Results

Over the three years we approached 330 pods. Forty-three of these pods had singers. A researcher entered the water to videotape twenty-five of the pods that had a singing whale. Seventeen of these twenty-five singers were associated with a mother and calf. The other eight pods observed underwater had lone singers. See Figure 1 for percentage of singers associated with a mother and calf over three years of observation. Figure 2 gives the percentage of mother/calf escort pods where the escort was singing.

 

Singing Whales Graph

 

Discussion

Other researchers have observed singing whales with mothers and calves (Tyack and Whitehead, 1983; Baker and Herman, 1984; Helweg et al., 1990). However, it is generally accepted that singers tend to be alone (Winn and Winn, 1978; Tyack, 1981). The present study found that the majority of the singers observed underwater were escorts, indicating that singing humpback whales may be associated with mothers and calves more frequently than previously documented. Since this data was collected in January, February, March and April over three years, it is not likely that the results were skewed by unusual circumstances in any one year.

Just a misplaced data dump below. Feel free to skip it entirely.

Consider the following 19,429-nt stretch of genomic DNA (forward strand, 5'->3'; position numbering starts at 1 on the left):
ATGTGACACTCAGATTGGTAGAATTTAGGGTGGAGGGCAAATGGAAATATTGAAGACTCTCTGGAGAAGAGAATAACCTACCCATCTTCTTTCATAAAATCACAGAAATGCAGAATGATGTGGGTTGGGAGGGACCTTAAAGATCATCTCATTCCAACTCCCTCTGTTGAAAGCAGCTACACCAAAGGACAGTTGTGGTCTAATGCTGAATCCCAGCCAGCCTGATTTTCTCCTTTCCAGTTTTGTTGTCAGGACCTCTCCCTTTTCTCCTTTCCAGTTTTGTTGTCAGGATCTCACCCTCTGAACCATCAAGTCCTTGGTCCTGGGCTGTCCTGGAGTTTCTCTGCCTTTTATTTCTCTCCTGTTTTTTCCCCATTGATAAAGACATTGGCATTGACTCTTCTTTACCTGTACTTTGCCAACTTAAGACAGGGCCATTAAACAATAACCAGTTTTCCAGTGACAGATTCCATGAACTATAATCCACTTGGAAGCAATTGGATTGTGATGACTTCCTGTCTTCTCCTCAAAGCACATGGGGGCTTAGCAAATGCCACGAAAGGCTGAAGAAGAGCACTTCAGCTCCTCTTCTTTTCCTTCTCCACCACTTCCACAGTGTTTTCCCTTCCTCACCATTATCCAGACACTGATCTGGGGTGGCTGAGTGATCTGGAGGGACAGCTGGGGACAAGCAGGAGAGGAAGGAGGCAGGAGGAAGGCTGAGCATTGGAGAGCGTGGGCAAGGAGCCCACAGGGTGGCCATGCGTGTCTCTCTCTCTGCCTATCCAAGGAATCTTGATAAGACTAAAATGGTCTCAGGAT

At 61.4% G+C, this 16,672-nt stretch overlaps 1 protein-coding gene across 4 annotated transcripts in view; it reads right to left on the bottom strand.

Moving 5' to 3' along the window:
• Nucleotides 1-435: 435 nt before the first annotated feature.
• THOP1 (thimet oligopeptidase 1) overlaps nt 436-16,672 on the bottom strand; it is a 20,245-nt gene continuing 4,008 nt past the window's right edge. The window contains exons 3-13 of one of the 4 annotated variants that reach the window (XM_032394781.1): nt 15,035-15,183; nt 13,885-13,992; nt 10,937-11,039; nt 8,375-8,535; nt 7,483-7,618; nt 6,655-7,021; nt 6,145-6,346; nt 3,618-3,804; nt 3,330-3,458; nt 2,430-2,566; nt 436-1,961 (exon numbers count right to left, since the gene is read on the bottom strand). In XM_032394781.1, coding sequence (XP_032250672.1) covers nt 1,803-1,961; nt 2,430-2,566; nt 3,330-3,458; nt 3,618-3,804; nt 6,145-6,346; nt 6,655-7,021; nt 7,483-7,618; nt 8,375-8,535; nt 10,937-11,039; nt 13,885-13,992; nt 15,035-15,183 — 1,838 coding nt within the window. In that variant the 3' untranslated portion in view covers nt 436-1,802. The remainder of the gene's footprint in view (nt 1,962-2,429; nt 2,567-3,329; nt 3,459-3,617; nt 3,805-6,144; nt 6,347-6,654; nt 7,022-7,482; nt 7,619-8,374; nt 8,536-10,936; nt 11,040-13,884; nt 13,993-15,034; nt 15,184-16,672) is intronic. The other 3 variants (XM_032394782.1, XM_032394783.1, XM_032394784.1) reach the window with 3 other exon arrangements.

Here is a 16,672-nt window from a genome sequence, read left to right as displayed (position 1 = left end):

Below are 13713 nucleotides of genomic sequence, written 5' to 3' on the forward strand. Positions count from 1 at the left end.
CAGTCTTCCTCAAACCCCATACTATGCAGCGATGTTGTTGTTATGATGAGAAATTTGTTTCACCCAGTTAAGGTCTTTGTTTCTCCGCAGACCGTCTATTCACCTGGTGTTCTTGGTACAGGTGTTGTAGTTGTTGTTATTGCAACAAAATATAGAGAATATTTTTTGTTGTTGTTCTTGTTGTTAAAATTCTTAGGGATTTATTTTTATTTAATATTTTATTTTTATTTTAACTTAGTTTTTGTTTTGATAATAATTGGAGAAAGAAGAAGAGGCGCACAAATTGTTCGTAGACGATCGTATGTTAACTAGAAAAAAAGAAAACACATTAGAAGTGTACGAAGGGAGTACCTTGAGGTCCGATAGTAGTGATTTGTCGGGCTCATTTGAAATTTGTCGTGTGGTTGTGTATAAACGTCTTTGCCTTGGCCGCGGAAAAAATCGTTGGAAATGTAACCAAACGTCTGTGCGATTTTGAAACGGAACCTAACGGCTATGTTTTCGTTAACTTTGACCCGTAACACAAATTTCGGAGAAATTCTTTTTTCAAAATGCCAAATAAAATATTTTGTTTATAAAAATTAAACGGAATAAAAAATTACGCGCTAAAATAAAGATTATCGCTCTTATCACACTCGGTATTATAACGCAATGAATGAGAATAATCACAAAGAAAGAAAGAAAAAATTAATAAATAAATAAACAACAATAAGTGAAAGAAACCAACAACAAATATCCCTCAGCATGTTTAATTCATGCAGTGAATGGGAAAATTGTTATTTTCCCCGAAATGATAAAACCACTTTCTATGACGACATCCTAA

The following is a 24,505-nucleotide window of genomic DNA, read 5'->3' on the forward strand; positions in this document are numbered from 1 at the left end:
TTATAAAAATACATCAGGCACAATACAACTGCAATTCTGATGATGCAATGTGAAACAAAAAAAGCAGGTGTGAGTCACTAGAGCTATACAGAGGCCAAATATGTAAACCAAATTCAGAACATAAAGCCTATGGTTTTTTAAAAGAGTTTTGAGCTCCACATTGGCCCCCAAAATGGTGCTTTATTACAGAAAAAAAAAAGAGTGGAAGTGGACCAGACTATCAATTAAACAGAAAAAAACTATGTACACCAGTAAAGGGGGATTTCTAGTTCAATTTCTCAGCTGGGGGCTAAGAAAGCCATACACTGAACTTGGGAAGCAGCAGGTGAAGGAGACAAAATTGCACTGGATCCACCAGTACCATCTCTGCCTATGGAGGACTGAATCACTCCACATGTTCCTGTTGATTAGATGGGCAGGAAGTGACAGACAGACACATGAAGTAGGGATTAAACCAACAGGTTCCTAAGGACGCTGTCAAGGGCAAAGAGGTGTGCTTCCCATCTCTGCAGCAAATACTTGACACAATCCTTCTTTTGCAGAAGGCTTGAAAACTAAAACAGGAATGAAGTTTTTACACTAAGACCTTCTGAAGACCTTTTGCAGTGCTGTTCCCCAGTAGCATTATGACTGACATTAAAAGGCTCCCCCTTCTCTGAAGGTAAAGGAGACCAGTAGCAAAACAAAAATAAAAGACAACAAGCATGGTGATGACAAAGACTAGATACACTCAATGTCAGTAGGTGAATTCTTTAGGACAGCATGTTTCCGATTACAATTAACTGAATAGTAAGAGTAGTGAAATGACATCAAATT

Since we opportunistically approached whales we donít know if the mother and calf joined the singer or vice versa. Our underwater observations indicate the mother and calf were not attempting to swim away from the singer, but were allowing the presence of the singing escort. They were either swimming slowly or remaining relatively stationary (possibly resting) with the exception of one pod that was swimming moderately fast. Tyack (1981) reported that when a singer joined with a mother and calf, behavior tentatively associated with courtship and mating was observed. We did not observe any tentative courtship or mating behavior.